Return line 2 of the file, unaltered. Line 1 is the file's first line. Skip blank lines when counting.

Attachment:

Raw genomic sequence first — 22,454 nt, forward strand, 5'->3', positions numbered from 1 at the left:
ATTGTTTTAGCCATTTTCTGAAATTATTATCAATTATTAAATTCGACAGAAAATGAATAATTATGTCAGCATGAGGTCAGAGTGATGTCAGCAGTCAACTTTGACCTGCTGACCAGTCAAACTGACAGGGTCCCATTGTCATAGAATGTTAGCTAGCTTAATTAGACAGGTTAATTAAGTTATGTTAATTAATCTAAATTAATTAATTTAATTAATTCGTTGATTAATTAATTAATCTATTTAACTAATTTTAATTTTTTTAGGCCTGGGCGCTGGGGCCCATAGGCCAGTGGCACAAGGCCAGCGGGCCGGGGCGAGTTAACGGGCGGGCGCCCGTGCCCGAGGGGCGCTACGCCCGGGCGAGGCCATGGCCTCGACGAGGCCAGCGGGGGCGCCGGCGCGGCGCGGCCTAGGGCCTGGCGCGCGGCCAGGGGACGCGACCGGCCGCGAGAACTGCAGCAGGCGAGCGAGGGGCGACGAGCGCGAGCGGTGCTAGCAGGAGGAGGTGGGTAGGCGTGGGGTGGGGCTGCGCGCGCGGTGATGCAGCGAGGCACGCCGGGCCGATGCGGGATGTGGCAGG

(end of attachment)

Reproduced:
ATTGTTTTAGCCATTTTCTGAAATTATTATCAATTATTAAATTCGACAGAAAATGAATAATTATGTCAGCATGAGGTCAGAGTGATGTCAGCAGTCAACTTTGACCTGCTGACCAGTCAAACTGACAGGGTCCCATTGTCATAGAATGTTAGCTAGCTTAATTAGACAGGTTAATTAAGTTATGTTAATTAATCTAAATTAATTAATTTAATTAATTCGTTGATTAATTAATTAATCTATTTAACTAATTTTAATTTTTTTAGGCCTGGGCGCTGGGGCCCATAGGCCAGTGGCACAAGGCCAGCGGGCCGGGGCGAGTTAACGGGCGGGCGCCCGTGCCCGAGGGGCGCTACGCCCGGGCGAGGCCATGGCCTCGACGAGGCCAGCGGGGGCGCCGGCGCGGCGCGGCCTAGGGCCTGGCGCGCGGCCAGGGGACGCGACCGGCCGCGAGAACTGCAGCAGGCGAGCGAGGGGCGACGAGCGCGAGCGGTGCTAGCAGGAGGAGGTGGGTAGGCGTGGGGTGGGGCTGCGCGCGCGGTGATGCAGCGAGGCACGCCGGGCCGATGCGGGATGTGGCAGG